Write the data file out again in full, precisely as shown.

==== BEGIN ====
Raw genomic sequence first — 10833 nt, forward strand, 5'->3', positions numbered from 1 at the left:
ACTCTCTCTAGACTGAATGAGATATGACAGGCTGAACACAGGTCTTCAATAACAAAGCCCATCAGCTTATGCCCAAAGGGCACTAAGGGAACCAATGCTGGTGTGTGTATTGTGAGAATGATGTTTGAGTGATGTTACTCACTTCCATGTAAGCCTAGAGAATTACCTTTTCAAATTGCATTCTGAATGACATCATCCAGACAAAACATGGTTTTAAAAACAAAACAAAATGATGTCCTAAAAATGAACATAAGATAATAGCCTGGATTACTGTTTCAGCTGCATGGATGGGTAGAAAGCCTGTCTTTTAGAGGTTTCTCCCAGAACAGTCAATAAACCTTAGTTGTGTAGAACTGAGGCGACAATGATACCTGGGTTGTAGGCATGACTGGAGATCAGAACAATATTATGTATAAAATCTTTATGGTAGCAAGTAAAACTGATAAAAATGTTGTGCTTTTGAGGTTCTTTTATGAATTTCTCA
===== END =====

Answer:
Raw genomic sequence first — 10833 nt, forward strand, 5'->3', positions numbered from 1 at the left:
ACTCTCTCTAGACTGAATGAGATATGACAGGCTGAACACAGGTCTTCAATAACAAAGCCCATCAGCTTATGCCCAAAGGGCACTAAGGGAACCAATGCTGGTGTGTGTATTGTGAGAATGATGTTTGAGTGATGTTACTCACTTCCATGTAAGCCTAGAGAATTACCTTTTCAAATTGCATTCTGAATGACATCATCCAGACAAAACATGGTTTTAAAAACAAAACAAAATGATGTCCTAAAAATGAACATAAGATAATAGCCTGGATTACTGTTTCAGCTGCATGGATGGGTAGAAAGCCTGTCTTTTAGAGGTTTCTCCCAGAACAGTCAATAAACCTTAGTTGTGTAGAACTGAGGCGACAATGATACCTGGGTTGTAGGCATGACTGGAGATCAGAACAATATTATGTATAAAATCTTTATGGTAGCAAGTAAAACTGATAAAAATGTTGTGCTTTTGAGGTTCTTTTATGAATTTCTCA